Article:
Climate change is transforming our world. That’s a fact we know is true based on countless measurements and studies.
But if seeing is believing, it’s understandable that some people have trouble grasping the magnitude of the problem. After all, it takes time for Arctic ice to melt, for African rivers to dry up, and for global sea levels to rise. Because cameras and video recorders have only been around for a couple of centuries, we don’t have any images or footage of those activities taking place over long periods of time — yet.
Self-described “experimental philosopher” and artist Jonathon Keats is determined to give future generations the ability to “see” climate change in action. He also wants to inspire today’s generations to think hard about how their actions could affect the world centuries from now.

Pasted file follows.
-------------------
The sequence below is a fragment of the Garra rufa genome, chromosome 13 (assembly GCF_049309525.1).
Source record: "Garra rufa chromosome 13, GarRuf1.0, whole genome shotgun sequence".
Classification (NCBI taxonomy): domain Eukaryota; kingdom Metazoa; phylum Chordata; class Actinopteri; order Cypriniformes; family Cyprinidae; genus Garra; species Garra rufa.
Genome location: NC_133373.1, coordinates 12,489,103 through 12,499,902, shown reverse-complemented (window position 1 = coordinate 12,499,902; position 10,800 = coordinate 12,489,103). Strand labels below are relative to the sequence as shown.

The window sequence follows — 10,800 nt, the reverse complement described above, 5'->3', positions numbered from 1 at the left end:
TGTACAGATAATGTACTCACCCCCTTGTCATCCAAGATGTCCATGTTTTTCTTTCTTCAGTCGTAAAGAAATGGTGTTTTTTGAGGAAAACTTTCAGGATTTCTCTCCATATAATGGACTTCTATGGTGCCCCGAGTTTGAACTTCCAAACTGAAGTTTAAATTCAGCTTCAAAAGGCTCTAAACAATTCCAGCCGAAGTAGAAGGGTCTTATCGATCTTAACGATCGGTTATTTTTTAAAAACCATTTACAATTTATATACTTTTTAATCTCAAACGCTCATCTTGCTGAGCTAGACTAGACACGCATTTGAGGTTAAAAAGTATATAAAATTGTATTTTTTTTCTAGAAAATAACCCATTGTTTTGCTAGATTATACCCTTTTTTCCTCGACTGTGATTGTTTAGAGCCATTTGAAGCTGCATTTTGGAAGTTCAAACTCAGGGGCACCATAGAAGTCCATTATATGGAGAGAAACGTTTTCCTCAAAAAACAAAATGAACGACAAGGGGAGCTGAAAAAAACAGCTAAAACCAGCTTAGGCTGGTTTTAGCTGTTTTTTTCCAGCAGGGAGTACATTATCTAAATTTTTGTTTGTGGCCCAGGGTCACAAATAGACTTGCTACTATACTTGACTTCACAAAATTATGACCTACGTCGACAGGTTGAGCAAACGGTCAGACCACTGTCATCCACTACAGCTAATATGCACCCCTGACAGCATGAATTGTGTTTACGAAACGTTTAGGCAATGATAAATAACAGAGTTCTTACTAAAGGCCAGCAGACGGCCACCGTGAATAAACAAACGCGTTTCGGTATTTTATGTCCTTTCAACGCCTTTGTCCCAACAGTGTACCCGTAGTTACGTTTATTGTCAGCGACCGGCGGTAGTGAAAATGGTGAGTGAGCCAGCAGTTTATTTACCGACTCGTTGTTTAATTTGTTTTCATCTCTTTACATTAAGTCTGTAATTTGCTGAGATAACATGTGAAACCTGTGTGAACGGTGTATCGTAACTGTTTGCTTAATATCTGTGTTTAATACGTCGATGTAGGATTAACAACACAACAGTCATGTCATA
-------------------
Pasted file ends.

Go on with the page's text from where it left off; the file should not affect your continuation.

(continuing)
To that end, Keats has created four “Millennium Cameras.” Each of these pinhole cameras will take a 1,000-year-long exposure of Lake Tahoe, a freshwater lake that straddles the border of California and Nevada.
“We are changing the planet on timescales of a 1,000, 10,000 or even 100,000 years, and we’re completely incapable of psychologically appreciating the power that we have,” Keats told Motherboard. “[The cameras are] a means to have a sort of cognitive prosthesis, a mechanism for us to be able to see ourselves from that far-future perspective.”
Keats also told Motherboard that Sierra Nevada College has agreed to host an exhibition of the four photographs in the year 3018 — assuming the college and photos survive that long.
After all, the Millennium Cameras will be exposed to the elements, and there’s no telling how climate change might affect — or destroy — Lake Tahoe and the surrounding area over the next 1,000 years.
READ MORE: This Camera Will Take a 1,000-Year Photo to Document Climate Change [Motherboard]
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